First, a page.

About Arabella Dorman
British artist, Arabella Dorman, is an internationally renowned portrait painter and war artist whose work hangs in high profile institutions and collections around the world.
Arabella works from her studio in Chelsea (London) on private and public commissions, and enjoys working closely with the Armed Forces, the Church and other high profile institutions across the UK.
Arabella’s conflict art is drawn from first-hand experience of working with British forces in Southern Iraq (2006), Afghanistan (2009 – 2014) and more recently, with refugees in Lesbos, Calais & Dunkirk (2015 - 2016).
Arabella was listed as one of BBC’s Top 100 Women in 2014, and Salt Magazine’s 100 Most Inspiring Women in 2015. Her work has been profiled across national and international television, radio and print, including BBC, CNN, Radio 4, BBC World Service, and featured on the front cover of The Times, The Guardian and The Sunday Times Magazine.
Arabella is a prominent public speaker and fundraiser. Her recent installation artwork, Flight, St James’s Piccadilly received global critical acclaim, while her last exhibition, Before the Dawn, La Galleria Pall Mall raised over £30,000 for charities Afghanaid and Walking with the Wounded.
Arabella lives in London with her husband and 2 young children.
- All Hallows Twickenham
- St James’s Piccadilly
- The Nile Art Gallery, Cairo, Egypt
- Kings College London
- Sayle Gallery, Isle of Man
- Guards Chapel
- La Galleria, Pall Mall
- Westminster Abbey
- Frost & Reed Gallery, St James, London
- Arndean Gallery, Cork Street, London
- Imperial War Museum, London
- Bonhams, London
- The John Creasey Museum, Salisbury
- Excel, London, KBR DSEI
- Shrivenham Defence Academy Headquarters
- Bait Muzna Gallery, Muscat, Oman
- Mall Galleries, London
- Christies, London
Selected Commissions and Collections
- The 2nd Battalion The Rifles
- Aegis, Boardroom Collection
- Corpus Christi College, Cambridge
- Dundas Castle
- General Sir Jack Deverell, Commander of Allied Forces North Europe
- General Sir Richard Shirreff, Supreme Headquarters Allied Powers Europe
- H.R.H Elizabeth II Presenting New Standards - Royal Tanks Regiment
- Honourable Artillery Company
- The Honorary Colonel of The Royal Monmouthshire Royal Engineers
- The Kennel Club
- The King’s Royal Hussars
- Kirtling Castle
- Leicestershire County Council Artworks Collection
- Lieutenant Commander MRL. Hayes, DOS, Knight of St John
- Mark Burrell, High Sheriff of West Sussex & Director of Pearsons PLC
- Michael Campbell, High Sheriff of Hampshire
- Sir Michael Morland, Retired Judge of the High Court, England & Wales
- The Museum of Muscat, Oman Royal Collection, Oman
- Princess to the Royal Family of the United Arab Emirates
- The Queen's Royal Lancers
- Richard Handover, Chief Executive, WHSmith
- Smith & Williamson, Boardroom Collection
- The United Grand Lodge of England, Freemasons’ Hall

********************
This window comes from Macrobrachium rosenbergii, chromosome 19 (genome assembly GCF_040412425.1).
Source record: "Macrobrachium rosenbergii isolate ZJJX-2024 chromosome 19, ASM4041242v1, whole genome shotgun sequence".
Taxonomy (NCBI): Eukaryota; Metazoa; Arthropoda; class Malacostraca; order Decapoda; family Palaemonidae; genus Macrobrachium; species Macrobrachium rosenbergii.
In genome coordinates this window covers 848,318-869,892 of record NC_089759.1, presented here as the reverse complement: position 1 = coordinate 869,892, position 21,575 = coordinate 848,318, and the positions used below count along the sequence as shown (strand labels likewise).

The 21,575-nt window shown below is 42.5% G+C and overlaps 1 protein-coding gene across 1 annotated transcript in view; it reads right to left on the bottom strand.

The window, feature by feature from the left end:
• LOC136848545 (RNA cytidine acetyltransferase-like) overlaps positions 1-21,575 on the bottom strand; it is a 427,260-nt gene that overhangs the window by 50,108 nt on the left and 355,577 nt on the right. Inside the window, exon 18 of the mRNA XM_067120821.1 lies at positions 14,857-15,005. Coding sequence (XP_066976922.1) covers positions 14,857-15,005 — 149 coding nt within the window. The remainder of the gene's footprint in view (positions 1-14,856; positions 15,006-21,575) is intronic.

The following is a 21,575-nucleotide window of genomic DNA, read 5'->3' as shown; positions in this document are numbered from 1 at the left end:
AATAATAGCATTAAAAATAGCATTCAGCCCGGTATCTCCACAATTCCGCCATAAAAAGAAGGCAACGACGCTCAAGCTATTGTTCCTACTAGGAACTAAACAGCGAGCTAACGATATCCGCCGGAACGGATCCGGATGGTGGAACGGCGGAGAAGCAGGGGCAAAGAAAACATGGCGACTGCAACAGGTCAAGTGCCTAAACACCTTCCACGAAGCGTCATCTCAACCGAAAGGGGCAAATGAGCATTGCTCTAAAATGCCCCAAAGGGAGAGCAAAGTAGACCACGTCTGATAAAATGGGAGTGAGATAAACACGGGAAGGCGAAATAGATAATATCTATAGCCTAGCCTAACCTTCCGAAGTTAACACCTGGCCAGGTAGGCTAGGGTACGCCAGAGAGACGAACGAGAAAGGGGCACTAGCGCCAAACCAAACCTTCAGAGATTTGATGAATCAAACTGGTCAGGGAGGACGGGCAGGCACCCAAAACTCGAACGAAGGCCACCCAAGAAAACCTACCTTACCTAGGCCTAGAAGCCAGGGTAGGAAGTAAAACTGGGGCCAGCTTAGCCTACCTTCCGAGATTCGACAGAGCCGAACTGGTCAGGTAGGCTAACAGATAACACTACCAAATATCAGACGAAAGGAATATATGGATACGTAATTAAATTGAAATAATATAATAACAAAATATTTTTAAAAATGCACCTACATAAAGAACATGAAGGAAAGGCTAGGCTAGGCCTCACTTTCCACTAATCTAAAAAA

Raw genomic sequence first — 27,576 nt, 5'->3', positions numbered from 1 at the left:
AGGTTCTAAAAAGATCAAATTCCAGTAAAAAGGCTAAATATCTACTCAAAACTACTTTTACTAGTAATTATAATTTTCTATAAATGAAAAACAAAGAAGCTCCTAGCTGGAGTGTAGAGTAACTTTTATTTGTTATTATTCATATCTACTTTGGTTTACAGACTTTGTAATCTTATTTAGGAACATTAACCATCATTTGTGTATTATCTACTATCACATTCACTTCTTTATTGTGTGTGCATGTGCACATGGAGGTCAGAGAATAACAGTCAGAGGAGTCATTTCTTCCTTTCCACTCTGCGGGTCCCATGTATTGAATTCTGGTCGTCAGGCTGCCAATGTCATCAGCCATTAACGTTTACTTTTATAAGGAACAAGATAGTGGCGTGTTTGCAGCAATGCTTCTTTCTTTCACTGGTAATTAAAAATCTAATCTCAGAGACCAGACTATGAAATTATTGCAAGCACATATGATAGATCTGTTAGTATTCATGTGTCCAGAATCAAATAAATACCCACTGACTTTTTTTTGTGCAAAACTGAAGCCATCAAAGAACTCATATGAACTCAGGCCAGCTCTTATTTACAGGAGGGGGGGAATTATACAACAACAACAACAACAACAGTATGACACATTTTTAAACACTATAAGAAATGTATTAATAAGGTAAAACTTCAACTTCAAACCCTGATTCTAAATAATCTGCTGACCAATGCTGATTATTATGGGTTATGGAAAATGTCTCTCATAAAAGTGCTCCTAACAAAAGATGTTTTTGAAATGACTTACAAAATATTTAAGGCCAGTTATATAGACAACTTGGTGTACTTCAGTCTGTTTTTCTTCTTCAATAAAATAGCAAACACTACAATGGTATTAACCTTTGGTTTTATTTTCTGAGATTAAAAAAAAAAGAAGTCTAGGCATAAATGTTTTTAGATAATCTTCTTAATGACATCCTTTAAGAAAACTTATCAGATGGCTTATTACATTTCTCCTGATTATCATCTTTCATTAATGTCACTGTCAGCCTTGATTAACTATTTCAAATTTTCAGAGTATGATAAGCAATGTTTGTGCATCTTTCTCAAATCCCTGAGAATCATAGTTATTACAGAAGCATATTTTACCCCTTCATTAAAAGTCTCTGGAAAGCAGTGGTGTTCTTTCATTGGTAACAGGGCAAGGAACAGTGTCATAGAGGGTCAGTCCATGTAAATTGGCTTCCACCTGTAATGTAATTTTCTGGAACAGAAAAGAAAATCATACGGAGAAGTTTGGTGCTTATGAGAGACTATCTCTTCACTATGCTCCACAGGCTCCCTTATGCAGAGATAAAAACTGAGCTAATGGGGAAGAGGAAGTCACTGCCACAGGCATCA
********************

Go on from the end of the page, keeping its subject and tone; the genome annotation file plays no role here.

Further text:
- Afghan Aid
- Afghan Connections
- Army Benevolent Fund
- Art for Youth
- Combat Stress
- Care for Casualties
- Cystic Fibrosis Trust
- Doctors of the World
- Great Ormond Street Hospital for Children
- Help for Heroes
- Macmillan Cancer Support
- Médecins Sans Frontières
- Royal National Lifeboat Association
- Walking with the Wounded
Personal Statement 2016
War & Art
Light in the Darkest Corners of Existence
In the face of conflict, the beauty of being human resides in our hope.
As a war artist, I have always been fascinated by the power of the still image to express human history. Having worked in Iraq and Afghanistan for the past decade, and more recently with refugees in Lesbos, Calais & Dunkirk, my work is an exploration of the short and long term repercussions of conflict.
Within the noise and haste of today’s digital world, I turn to the quieter and more deliberate medium of paint to reveal the unseen stories of courage, sacrifice and tribulation that are often found, hidden, in the shadows of war.
My abiding focus lies in the men, women and children affected by war and the human stories behind the news headlines, the individuals behind the politics. As such, my paintings are an attempt to illuminate and to reveal the human face of conflict, and to find light in the darkest corners of existence.
In essence my work is as much about the hope that can rise from the embers, as it is about the poignancy and pathos of war. It is about sacrifice and remembrance, exile and despair, but it is also about tenacity and faith. My art asks us to consider the courage of soldiers and civilians alike, the fearlessness of young Afghan women determined to seek an education, the plight of the thousands of unaccompanied refugee children today, and the hope that sustains the displaced.
At a time when the darkness seems to be getting closer, with a deepening of complexities, apprehensions and divisions, my work is about the urgent need for empathy, understanding & respect for our fellow human beings, as we honour the fallen, and remember all who live under the shadow of war today.